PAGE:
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Thursday, 9 June 1994
Page: 1630


Senator SCHACHT (Minister for Small Business, Customs and Construction) (3.28 p.m.) —I was not going to speak until my name was gaily thrown around by Senator Ferguson. I think I was damned with faint praise in some of his remarks. I support the decisions taken by Senator Cook. They are quite reasonable. When I was minister and responsible for CSIRO an incident occurred when Dr Kemp, the shadow spokesman for science, without any indication to my office, attended a meeting of the senior executives of CSIRO.


Senator Ferguson —While you were minister?


Senator SCHACHT —While I was the minister. He insisted on attending the meeting to seek information about an episode of contractual dispute where a substantial payout had to be raised. It has already been discussed in an estimates committee. He did that without the courtesy of letting my office know that he sought to have a meeting about it.   That is the sort of incident that Senator Cook, quite rightly, says should not occur. It is embarrassing to senior officers when someone turns up like that and insists on sitting in on the meeting to get information. The officers do not know what the ground rules are and whether he got the permission of a minister and so on. I think that is the particular episode that Senator Cook is dealing with, and I fully support him.

  On the issue Senator Ferguson raised about the coming inquiry, I have listened to the remarks made by Senator Panizza and Senator Coulter about the inquiry and about funding for rural research in particular. I want to make this very clear: the decisions taken to reduce the research capacity of CSIRO in the rural sector, in the rural area, were taken by the board and the senior management of CSIRO; they were not taken by the government. Those decisions were made in a priority setting arrangement that was taken on by the board. With that capacity, it made those decisions.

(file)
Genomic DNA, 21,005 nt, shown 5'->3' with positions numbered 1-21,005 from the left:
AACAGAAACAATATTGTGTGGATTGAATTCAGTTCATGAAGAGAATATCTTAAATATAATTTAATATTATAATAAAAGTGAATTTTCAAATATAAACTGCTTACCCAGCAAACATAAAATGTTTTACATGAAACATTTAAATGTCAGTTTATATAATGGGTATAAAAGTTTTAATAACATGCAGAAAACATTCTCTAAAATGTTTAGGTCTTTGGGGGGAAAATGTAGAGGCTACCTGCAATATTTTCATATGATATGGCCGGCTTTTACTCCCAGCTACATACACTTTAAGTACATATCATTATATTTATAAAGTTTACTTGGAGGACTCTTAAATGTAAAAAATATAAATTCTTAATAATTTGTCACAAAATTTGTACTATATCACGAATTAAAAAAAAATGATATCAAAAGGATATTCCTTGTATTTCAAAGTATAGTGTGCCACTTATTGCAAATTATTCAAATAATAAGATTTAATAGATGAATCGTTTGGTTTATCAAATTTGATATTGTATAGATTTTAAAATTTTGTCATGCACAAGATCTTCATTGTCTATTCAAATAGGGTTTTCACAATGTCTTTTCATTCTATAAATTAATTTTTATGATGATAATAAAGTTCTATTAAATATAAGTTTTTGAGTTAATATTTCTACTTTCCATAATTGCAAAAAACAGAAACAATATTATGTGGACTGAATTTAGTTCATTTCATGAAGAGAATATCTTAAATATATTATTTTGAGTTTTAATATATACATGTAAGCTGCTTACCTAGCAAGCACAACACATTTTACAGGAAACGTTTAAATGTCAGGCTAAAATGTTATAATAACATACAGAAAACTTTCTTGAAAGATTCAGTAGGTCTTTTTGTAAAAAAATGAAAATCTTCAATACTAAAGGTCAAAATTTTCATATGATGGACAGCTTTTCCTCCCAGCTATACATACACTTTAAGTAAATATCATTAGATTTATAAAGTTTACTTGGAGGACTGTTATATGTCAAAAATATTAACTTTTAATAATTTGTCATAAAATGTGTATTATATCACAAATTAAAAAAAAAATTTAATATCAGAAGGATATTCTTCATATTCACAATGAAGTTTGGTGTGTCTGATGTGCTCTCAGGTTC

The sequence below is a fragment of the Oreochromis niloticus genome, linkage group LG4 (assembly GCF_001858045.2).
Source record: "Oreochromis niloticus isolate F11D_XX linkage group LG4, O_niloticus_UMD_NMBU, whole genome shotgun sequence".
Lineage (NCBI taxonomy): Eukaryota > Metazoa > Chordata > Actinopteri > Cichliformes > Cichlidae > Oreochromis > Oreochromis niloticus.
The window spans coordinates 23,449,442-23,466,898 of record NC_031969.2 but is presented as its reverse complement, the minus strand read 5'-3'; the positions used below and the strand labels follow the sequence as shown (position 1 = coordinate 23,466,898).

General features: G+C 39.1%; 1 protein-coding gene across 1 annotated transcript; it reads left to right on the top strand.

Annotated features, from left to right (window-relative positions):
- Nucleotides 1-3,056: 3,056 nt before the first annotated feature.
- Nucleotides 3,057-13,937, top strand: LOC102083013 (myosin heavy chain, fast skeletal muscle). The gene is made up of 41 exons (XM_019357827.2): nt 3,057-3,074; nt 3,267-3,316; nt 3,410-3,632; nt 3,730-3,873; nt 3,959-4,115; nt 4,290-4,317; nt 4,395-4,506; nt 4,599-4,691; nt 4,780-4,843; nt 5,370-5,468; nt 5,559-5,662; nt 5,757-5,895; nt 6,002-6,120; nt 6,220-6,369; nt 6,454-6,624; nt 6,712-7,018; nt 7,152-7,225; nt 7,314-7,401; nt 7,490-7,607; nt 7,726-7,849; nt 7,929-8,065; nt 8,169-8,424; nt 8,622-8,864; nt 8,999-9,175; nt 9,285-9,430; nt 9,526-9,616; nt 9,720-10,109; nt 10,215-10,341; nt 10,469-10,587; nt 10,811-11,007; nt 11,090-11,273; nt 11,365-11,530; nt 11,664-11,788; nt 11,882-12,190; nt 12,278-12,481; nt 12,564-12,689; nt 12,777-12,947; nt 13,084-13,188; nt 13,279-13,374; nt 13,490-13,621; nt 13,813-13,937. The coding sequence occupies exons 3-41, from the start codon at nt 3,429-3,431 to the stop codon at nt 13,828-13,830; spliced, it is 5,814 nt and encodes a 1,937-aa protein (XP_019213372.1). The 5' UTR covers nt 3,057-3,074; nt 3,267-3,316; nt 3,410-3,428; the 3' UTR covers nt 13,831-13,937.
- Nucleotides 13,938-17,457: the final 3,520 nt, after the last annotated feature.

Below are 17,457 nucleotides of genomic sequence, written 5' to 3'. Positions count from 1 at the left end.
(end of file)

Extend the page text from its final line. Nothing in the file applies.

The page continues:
Even if we increased funding to the level that Senator Coulter might want, there is no guarantee that the funds would go into that area because the government does not direct where the funding goes in CSIRO. It is a one-line budget for three years, and the board makes decisions on advice from the senior management. That is what the act says; that is the power. So the reduction in expenditure and effort in the rural research area is a decision of the board and the executive.

  The example was raised in the debate of the Division of Wool Technology at Geelong. I was approached by the staff there, who were concerned about their future and about the cutbacks because wool levy money was going down due to the decline in wool prices and so on. I raised my concern with the senior executive of CSIRO, Dr Stocker, as a result of representations made to me by Mr Gavan O'Connor, the honourable member for Corio, whose constituents were getting concerned about their future. I thought there was a reasonable case for money being provided to get that division through this period until wool prices went up. But the decision in the end was made by the management and the board of CSIRO; it was not made by the government.

  I hope this inquiry, when all the information is before it, will look at what is clearly the philosophical issue: do we want a stand-alone board of CSIRO, as it is at the moment, making its own decisions on the allocation of resources, independent from government and the parliament, or do we want ministerial direction, ministerial guidance and advice given so that the government, which is responsible here day by day, takes responsibility for where the money goes? I say to Senator Ferguson that this is an important philosophical issue that ought to be debated. But those opposite cannot have it both ways. They cannot say one day, `Leave your hands off CSIRO; don't touch it,' and then say, `Now we want you to intervene and fix up some money for areas that we think personally are very important.'

  It is a very important philosophical position that I think the parliament ought to debate from time to time. There is no easy answer. Either way, there will be controversy about it. Those opposite cannot have their cake and eat it too. They cannot say, `Leave CSIRO alone,' and then say, ` But in this case you should intervene, fix it up, and direct CSIRO to put money into an area that we think is important.' In this inquiry those issues may come out, and they ought to be debated.